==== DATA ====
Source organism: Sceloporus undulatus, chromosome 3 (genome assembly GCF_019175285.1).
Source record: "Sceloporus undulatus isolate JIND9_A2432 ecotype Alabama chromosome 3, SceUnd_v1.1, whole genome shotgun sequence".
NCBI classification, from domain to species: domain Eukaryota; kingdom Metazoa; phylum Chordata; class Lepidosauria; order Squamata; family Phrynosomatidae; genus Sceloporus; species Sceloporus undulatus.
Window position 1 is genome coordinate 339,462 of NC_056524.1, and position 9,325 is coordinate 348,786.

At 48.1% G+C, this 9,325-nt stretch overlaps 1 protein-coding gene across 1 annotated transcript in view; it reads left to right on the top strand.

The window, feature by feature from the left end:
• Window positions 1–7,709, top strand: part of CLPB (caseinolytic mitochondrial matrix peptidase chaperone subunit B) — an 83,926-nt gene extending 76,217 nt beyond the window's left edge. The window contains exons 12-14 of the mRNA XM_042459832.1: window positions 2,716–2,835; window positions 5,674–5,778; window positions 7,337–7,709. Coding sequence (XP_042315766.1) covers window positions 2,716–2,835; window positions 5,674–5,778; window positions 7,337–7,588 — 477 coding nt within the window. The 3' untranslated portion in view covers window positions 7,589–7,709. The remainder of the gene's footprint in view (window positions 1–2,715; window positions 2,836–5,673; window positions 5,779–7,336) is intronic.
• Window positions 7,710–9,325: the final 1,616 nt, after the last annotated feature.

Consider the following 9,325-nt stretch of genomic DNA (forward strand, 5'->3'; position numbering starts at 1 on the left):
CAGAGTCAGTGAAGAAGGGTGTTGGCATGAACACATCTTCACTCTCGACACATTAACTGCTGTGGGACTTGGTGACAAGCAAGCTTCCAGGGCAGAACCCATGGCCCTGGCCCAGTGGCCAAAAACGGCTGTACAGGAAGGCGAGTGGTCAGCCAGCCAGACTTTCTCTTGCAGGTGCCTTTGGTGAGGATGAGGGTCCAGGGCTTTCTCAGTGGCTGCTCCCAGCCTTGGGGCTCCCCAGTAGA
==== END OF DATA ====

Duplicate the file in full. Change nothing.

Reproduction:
Source organism: Sceloporus undulatus, chromosome 3 (genome assembly GCF_019175285.1).
Source record: "Sceloporus undulatus isolate JIND9_A2432 ecotype Alabama chromosome 3, SceUnd_v1.1, whole genome shotgun sequence".
NCBI classification, from domain to species: domain Eukaryota; kingdom Metazoa; phylum Chordata; class Lepidosauria; order Squamata; family Phrynosomatidae; genus Sceloporus; species Sceloporus undulatus.
Window position 1 is genome coordinate 339,462 of NC_056524.1, and position 9,325 is coordinate 348,786.

At 48.1% G+C, this 9,325-nt stretch overlaps 1 protein-coding gene across 1 annotated transcript in view; it reads left to right on the top strand.

The window, feature by feature from the left end:
• Window positions 1–7,709, top strand: part of CLPB (caseinolytic mitochondrial matrix peptidase chaperone subunit B) — an 83,926-nt gene extending 76,217 nt beyond the window's left edge. The window contains exons 12-14 of the mRNA XM_042459832.1: window positions 2,716–2,835; window positions 5,674–5,778; window positions 7,337–7,709. Coding sequence (XP_042315766.1) covers window positions 2,716–2,835; window positions 5,674–5,778; window positions 7,337–7,588 — 477 coding nt within the window. The 3' untranslated portion in view covers window positions 7,589–7,709. The remainder of the gene's footprint in view (window positions 1–2,715; window positions 2,836–5,673; window positions 5,779–7,336) is intronic.
• Window positions 7,710–9,325: the final 1,616 nt, after the last annotated feature.

Consider the following 9,325-nt stretch of genomic DNA (forward strand, 5'->3'; position numbering starts at 1 on the left):
CAGAGTCAGTGAAGAAGGGTGTTGGCATGAACACATCTTCACTCTCGACACATTAACTGCTGTGGGACTTGGTGACAAGCAAGCTTCCAGGGCAGAACCCATGGCCCTGGCCCAGTGGCCAAAAACGGCTGTACAGGAAGGCGAGTGGTCAGCCAGCCAGACTTTCTCTTGCAGGTGCCTTTGGTGAGGATGAGGGTCCAGGGCTTTCTCAGTGGCTGCTCCCAGCCTTGGGGCTCCCCAGTAGA